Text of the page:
Australian universities called to become more transparent about ATAR requirements

It can be so confusing.

By Jessica Chandra
Legally Blonde Harvard campus

We all remember being in Year 12, when it seemed like our UAI (now known as an ATAR) was the most important thing in the world. We didn’t believe older and wiser people when they told us no one would care about that number in the future, because it pretty much determined our futures.

And it was confusing as hell. While the point of an ATAR – the Australian Tertiary Admission Rank – makes sense, in that it’s the number that determines which university course students can get into, there’s a lot of other confusing language around university admissions and bonus points and everything else you need to do, or can possibly do, to get into your course of choice.

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That’s about to change. Education Minister Simon Birmingham is announcing plans to clear “the fog and double speak that has clouded higher education admissions processes,” Fairfax reports.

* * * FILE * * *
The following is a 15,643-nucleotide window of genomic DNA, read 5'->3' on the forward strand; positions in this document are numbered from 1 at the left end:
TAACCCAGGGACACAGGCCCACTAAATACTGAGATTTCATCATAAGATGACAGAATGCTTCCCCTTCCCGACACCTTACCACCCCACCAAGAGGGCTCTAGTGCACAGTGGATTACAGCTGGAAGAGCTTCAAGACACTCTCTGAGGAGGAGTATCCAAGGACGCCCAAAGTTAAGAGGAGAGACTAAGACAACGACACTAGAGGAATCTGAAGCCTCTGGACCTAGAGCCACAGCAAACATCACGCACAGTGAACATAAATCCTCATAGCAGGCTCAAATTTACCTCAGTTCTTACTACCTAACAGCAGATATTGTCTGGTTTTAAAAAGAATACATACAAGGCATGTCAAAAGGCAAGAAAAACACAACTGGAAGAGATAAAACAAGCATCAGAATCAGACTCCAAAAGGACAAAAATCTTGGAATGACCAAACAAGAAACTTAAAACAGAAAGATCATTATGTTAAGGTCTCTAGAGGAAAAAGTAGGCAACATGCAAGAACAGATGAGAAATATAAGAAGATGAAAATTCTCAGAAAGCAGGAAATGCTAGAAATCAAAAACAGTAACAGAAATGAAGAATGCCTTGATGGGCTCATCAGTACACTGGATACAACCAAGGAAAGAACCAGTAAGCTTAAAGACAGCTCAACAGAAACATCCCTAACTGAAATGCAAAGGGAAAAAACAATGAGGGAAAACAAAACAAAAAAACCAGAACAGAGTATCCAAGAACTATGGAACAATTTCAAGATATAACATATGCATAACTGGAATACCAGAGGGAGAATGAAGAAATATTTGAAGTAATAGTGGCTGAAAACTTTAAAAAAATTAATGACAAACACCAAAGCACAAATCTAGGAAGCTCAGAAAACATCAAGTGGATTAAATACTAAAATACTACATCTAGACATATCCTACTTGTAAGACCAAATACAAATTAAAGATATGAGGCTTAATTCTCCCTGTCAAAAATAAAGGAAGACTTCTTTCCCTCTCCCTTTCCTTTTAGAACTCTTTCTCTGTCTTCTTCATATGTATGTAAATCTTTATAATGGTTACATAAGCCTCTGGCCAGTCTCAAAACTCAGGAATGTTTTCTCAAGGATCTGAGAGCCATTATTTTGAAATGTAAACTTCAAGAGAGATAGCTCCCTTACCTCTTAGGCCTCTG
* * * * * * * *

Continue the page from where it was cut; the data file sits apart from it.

It’s all about transparency, which means a new website will launch in 2018 that allows students to see what different universities around the country require for admission. And it comes off the back of a Fairfax investigation from earlier in the year that found some top NSW universities were admitting students who received ATAR scores that were 40 below the required ATAR to get into particular courses.

As part of the changes, “There will be no more hiding behind fluffy descriptions of entry requirements or inaccessible information on graduate incomes,” Senator Birmingham said. “The Turnbull government’s reforms put the onus on universities and higher education providers to be upfront and honest about what they can offer prospective students.”

This means, ideally, universities will list more than just one cut-off number for entry into their courses, including the lowest ATAR to receive an offer and the maximum number of bonus points available.